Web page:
The other day he told me a story of what happened at the dojo and it got me thinking about good coaching (and teaching). It also got me thinking about really bad coaching and teaching.
This is what happened.
A student came in and had a conversation with the instructor. The instructor got mad and yelled at him. (This is an adult class by the way.)
As a consequence of a percieved lack of respect, the instructo told the whole class to do 100 push-ups and to be sure their knees didn’t hit the ground.
Then another student came in late. So the whole class got to do another 50 push-ups.
Does this sound like a lot of coaches you know? Have you done this? I know I did but it was a long time ago. As I matured, learned and improved in my coaching I avoided punishment and retalitory coaching.
Here are the three Laws of Coaching that were violated.
Do you want your athletes to lose their temper during a game? Do you want them to lose it during practice? How does a team that is yelling and screaming at each other perform. Teams need to trust each other. If the coach loses his or her temper than anyone can.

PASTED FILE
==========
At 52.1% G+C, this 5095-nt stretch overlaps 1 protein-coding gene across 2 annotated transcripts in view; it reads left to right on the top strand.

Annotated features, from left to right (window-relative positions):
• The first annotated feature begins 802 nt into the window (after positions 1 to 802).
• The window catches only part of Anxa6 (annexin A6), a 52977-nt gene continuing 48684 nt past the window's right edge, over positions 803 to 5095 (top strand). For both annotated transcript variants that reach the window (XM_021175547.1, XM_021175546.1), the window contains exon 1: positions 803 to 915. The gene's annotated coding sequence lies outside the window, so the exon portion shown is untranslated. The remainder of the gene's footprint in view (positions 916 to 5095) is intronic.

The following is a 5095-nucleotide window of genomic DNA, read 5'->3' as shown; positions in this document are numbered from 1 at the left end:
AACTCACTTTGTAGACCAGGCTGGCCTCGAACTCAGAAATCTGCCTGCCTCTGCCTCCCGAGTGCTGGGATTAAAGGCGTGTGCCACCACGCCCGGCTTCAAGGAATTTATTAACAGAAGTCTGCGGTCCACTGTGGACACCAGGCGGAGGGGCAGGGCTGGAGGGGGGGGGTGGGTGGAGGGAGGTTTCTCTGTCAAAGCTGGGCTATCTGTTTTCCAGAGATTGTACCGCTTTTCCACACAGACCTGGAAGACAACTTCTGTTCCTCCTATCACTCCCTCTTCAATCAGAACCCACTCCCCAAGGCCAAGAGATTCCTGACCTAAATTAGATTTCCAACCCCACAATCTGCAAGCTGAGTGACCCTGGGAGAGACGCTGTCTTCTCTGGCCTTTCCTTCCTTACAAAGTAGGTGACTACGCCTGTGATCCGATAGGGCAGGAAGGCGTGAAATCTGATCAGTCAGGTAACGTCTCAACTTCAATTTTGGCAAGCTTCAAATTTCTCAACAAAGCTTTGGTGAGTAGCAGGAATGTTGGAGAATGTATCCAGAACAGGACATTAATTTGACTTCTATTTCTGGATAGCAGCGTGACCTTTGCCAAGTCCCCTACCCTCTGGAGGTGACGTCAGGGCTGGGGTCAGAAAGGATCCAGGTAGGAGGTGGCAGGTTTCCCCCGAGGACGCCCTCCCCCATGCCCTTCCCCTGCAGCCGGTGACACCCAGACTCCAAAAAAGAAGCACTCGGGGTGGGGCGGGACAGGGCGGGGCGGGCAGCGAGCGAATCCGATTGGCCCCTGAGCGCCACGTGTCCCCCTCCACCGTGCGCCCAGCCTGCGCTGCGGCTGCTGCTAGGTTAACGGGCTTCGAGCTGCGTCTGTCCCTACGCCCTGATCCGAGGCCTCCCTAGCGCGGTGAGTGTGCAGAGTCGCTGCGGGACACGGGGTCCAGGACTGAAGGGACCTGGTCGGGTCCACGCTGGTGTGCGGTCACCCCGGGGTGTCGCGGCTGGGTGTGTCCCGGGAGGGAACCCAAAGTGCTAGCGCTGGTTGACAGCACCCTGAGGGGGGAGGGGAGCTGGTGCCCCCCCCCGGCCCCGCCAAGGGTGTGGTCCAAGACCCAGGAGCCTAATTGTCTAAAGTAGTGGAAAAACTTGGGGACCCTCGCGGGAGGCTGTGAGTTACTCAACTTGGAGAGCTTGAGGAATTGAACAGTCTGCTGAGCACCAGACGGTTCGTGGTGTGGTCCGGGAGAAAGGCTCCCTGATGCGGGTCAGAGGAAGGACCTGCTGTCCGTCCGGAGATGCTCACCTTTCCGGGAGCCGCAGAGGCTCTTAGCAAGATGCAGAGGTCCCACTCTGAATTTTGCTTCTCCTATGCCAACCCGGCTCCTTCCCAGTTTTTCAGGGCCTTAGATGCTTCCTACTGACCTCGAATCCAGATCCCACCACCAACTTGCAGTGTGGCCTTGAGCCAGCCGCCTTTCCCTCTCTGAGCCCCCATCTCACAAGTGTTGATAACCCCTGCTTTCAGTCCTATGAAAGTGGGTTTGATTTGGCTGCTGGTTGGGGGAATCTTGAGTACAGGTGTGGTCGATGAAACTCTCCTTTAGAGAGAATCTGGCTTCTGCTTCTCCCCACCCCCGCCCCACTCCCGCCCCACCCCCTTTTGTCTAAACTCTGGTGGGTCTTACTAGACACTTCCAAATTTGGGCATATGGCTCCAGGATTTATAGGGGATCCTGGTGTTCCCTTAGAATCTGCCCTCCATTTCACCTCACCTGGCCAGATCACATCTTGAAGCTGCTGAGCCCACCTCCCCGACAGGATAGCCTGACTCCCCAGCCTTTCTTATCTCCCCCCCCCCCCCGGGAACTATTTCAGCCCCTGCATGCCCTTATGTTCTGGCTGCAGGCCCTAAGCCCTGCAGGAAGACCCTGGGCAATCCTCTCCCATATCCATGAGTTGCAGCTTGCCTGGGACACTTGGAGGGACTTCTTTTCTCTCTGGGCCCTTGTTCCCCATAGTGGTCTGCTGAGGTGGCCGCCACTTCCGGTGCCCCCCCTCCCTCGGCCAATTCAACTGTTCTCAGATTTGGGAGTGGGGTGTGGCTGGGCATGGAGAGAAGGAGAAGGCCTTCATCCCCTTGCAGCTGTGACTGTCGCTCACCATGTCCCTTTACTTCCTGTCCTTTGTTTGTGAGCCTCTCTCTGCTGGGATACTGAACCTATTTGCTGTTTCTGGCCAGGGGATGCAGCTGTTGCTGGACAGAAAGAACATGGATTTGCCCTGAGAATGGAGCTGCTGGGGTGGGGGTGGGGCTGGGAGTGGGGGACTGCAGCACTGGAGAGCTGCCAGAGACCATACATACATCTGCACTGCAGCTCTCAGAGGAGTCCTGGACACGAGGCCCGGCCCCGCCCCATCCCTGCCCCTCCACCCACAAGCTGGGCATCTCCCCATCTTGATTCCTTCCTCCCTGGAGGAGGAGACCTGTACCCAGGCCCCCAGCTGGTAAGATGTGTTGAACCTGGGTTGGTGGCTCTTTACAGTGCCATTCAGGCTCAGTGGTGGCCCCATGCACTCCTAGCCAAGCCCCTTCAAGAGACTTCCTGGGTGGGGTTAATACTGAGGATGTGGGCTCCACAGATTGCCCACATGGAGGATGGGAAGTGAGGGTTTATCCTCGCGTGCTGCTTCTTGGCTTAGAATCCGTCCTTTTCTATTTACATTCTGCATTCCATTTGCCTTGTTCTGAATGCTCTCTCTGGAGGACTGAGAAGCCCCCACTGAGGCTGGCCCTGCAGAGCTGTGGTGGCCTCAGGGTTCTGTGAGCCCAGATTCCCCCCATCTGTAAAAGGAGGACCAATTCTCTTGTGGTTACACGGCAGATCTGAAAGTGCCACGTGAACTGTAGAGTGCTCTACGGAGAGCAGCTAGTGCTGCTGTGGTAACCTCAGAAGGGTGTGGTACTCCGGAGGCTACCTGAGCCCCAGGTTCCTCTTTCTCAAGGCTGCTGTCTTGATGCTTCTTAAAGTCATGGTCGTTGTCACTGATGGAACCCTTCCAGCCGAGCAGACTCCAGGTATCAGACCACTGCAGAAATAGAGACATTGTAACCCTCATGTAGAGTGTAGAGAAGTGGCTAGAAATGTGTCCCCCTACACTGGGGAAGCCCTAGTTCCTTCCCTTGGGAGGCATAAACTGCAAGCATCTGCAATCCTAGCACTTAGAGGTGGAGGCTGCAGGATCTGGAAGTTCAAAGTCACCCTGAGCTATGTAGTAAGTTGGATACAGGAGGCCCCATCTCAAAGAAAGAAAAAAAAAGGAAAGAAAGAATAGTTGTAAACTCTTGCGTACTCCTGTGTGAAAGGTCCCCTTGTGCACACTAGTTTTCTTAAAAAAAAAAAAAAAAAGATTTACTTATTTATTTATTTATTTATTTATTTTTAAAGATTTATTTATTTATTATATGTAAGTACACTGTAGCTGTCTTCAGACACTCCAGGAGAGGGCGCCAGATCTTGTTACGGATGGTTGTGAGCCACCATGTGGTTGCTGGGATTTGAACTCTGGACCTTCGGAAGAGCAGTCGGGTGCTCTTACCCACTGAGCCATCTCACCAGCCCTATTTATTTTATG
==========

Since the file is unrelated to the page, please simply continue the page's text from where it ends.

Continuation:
What to do instead: Take a deep breath and step back. Take five minutes if you have to.
As a substitute teacher, I encountered a lot of innappropriate behavior. I made it a vow to never get angry and yell. I wanted them to treat me with the same respect I did them. For the most part, it always worked.
Sometimes athletes might need to be disciplined. They certainly make mistakes and need a good talking to. There’s two parts to this.
First, never discipline or single out a player in front of their teammates. Point out the good things but not the bad. Critizing bad play in front of the whole team can make the team scared and hesitant. Scared teams don’t win and they don’t have fun.
Second, punishing the whole team for the mistakes of one does not put more social pressure on the “guilty” team member. It might make it so that the other members take it out on the player. This isn’t good.
It might make it so that the team is angry at the coach. This isn’t good either.
What to do instead: Here are some ideas:
In the above case, push-ups are a fine conditioner. But how important are they compared to learning a skill or technique? Probably not very.
As a coach, you only have a limited amount of time. Don’t waste it with work that isn’t focused on what needs to be done.
Sometimes I think coaches give punishment work because they have no clue on what to work on and figure that it will be at least get the team in shape.
There are other Laws of Youth Coaching that were violated as well. Perhaps I’ll go into those next week.